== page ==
Frazier, Smith hesitate as late- stage negotiations approach
In the Rappahannock County Broadband Authority’s ÿ rst meeting of the year on Monday, some members of the body appeared hesitant to move forward with a major broadband ex-pansion project, despite the county re-ceiving more than $4 million in private grants to help fund it.
The body has been barreling for months toward entering into a binding agreement with private internet pro-vider All Points Broadband to bring
universal service to the county. But the terms of that agreement and how the project might be nanced have le some members of the authority on edge.
Jackson District Supervisor and authority member Ron Frazier said he’s concerned about the timeline of the All Points Broadband project, arguing there are immediate issues with unreliable phone and internet service in Rappahannock County and the contract the body may sign with All Points would preclude o cials from seeking services from telecommunication companies to address those issues.
Frazier, who had in the past voted against moving forward with the broadband project, argued that the county can’t a ord to wait another 36 months for the construction of a universal - ber network to address poor cellular service. He pointed to the recent winter storm that shut down power in parts of the county for almost a week earlier this month, leaving many without phone service or the ability to call 911 in the event of an emergency.
“We should bring (All Points CEO Jimmy) Carr or one of his spokesmen back in here and ask if there’s anything we can do in the interim … we can't just hope no one has chest pains in the next two or three years,” Frazier said, referring to people having health problems and being unable to call for help.
Hampton Supervisor and authority member Keir Whitson told Frazier that
he didn’t understand his “leap of logic,” telling Frazier it sounds like he’s saying we should “do nothing with berto-the-home to do something else that obviously hasn't worked in decades in Rappahannock County, which is universal cell or wireless communication infrastructure.”
“Ron Frazier has been on the Board of Supervisors for two decades, and why is it suddenly urgent that we think of some overnight solution on cell phone coverage?” Whitson said in an interview.
Whitson said the purpose of pursuing a project with All Points is so the county has a hardened ber infrastructure. To serve people in the meantime, the re and rescue companies have pager systems, Piedmont Broadband is able to serve residents who have a line of sight to towers and people have landline phone systems to get them through this period, he said.
Frazier did not give any speci c ideas of what could be done in the interim on cell phone coverage while All Points builds a ber network, but said he wants to be able to ask Carr questions before moving forward with a contract.
“How can I be in favor of the project until my questions are answered?” Frazier wrote in an email. “How can I have thoughts about the APB contract, which the county will not be a party to, until my questions are answered? How can I assure my constituents that the project has proper management control until I
can review [Northern Shenandoah Valley Regional Commission] management experience and proposed safeguards? How can I assure my constituents or any other county taxpayer that proper consumer protections are in place without having regulatory oversight in place? How can I explore interim solutions if I'm not allowed to work with other [internet service providers]?”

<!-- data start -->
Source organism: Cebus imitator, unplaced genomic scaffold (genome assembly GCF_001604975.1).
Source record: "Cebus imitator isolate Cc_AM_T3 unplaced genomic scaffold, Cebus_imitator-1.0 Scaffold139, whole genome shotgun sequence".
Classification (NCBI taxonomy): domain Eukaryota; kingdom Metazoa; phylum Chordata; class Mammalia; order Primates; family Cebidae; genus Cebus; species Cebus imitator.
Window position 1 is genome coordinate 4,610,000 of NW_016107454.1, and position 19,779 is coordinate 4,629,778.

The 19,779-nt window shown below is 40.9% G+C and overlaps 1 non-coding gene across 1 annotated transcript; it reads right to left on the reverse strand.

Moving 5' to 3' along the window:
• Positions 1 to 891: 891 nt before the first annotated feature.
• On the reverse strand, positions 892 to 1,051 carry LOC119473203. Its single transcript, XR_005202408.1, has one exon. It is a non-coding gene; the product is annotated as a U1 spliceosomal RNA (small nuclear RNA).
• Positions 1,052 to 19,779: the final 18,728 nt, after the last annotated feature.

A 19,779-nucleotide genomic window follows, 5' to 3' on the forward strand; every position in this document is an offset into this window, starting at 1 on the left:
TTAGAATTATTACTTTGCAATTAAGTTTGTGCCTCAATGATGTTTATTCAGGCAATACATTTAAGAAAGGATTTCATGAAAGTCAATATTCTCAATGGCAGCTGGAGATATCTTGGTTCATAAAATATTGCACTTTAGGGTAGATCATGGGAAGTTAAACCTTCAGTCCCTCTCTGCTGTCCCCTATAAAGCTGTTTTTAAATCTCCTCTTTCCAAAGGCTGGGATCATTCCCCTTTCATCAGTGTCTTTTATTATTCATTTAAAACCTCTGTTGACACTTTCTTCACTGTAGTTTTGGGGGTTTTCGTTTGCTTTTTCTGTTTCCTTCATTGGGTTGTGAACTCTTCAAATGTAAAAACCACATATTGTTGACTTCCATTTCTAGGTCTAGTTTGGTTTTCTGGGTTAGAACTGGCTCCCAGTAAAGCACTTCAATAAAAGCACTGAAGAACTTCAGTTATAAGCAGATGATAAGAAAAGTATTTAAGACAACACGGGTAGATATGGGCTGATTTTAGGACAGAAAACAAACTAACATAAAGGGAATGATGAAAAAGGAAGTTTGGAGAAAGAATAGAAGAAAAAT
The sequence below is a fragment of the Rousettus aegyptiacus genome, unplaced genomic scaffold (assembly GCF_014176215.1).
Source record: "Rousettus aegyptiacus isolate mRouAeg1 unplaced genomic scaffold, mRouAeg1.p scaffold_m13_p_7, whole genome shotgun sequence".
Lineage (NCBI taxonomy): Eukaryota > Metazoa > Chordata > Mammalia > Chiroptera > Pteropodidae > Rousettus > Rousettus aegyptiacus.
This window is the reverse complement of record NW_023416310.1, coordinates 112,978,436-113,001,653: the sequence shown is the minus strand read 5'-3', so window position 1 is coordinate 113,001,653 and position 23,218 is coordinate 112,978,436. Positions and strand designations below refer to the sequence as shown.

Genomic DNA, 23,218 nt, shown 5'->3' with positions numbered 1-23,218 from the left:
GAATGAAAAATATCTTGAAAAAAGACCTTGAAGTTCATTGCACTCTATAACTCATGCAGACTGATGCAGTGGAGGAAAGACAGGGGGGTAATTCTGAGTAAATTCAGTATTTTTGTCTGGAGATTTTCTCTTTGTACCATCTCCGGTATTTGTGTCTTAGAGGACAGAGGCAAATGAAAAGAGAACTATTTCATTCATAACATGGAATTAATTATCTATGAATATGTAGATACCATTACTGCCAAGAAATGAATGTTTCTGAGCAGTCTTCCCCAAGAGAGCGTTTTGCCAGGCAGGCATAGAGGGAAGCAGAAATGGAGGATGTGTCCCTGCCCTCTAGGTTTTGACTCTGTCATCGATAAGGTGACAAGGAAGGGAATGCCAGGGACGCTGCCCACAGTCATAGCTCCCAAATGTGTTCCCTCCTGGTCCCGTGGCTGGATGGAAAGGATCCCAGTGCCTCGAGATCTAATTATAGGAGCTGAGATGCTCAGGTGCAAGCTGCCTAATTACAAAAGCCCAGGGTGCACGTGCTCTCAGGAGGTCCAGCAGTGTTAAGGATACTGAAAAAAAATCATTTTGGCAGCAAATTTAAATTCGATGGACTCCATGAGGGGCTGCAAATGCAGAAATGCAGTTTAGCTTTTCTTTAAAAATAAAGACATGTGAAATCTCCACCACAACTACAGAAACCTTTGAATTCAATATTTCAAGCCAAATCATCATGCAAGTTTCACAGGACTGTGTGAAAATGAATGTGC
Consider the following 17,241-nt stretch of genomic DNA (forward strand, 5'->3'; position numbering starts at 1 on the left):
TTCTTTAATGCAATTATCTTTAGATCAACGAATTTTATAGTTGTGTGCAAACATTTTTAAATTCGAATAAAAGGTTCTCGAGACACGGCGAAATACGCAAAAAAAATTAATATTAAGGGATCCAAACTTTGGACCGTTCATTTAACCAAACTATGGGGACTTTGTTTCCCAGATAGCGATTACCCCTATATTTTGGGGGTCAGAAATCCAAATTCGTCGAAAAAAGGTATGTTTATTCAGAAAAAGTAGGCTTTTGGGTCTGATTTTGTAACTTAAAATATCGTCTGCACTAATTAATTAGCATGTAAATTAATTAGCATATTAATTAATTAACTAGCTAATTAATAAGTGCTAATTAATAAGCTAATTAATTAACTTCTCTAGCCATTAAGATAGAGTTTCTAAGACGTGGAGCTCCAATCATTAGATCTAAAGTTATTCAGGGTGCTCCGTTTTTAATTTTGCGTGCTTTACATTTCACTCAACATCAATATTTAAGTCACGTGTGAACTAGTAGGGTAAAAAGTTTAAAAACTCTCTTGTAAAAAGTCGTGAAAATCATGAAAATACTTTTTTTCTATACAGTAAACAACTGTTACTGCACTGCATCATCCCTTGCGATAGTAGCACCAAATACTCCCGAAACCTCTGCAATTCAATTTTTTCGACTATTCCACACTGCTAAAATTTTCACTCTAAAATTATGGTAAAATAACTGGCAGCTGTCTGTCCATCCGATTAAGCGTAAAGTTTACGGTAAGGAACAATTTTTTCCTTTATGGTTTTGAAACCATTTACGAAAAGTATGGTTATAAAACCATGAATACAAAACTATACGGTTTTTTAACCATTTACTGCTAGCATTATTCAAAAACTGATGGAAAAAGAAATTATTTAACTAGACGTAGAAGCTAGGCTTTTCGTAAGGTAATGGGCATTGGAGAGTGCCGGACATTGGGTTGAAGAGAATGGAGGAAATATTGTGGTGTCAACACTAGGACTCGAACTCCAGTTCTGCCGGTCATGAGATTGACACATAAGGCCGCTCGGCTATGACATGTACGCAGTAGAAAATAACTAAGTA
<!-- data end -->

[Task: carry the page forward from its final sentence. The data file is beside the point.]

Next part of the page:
Piedmont Supervisor and authority member Christine Smith does not approve of the Board of Supervisors placing its eggs in one basket with the federal stimulus money going toward just the project, despite previously casting a vote in favor of reserving the money. At the time of her vote, Smith expressed the same concerns but chose to support the measure in hopes that it would bolster the fundraising e orts by demonstrating to potential donors the county’s commitment to the project.
Smith also said she was concerned about the potential speed at which residents will be able to receive internet service once the ber infrastructure is built and whether construction in some areas of the county will be prioritized over others. All Points has not released any speci c construction plans at this point.
Smith, who had previously abstained from a vote on whether the county should move forward with the project, did not return a request for comment for this report.
“In my mind, even if it is three years to get a product, that is one and done, you're never going to have to change ber unless it gets cut, and it gets repaired,” Wake eld Supervisor and Chair Debbie Donehey said. “But in our lifetime, that ber will be available forever for anybody that has it to their homes. Yes, I'd love it tomorrow. But I feel like we've waited a long time in this county, and to have the best product in two to three years makes it worth waiting for.”
In December, Rappahannock County received a grant from the Virginia Telecommunications Initiative (VATI) as a part of a regional agreement with seven other counties to build a universal ber-to-home broadband network to all unserved areas in the county with All Points.
The county will have to commit $5.9 million of its own funds for the project and has already received a $3.5 million donation from resident Chuck Akre, $1 million from the PATH Foundation and the Board of Supervisors recently allocated more than $715,000 in federal stimulus funds for the project. The county still has another $715,000 in stimulus funds on the way, but the Board has not discussed how they will use it.
The authority and Board of Supervisors, comprised of the same membership, must now decide whether to enter into a binding agreement with All Points before ber construction can begin. Donehey said conversations about the contract’s details likely won’t begin until February.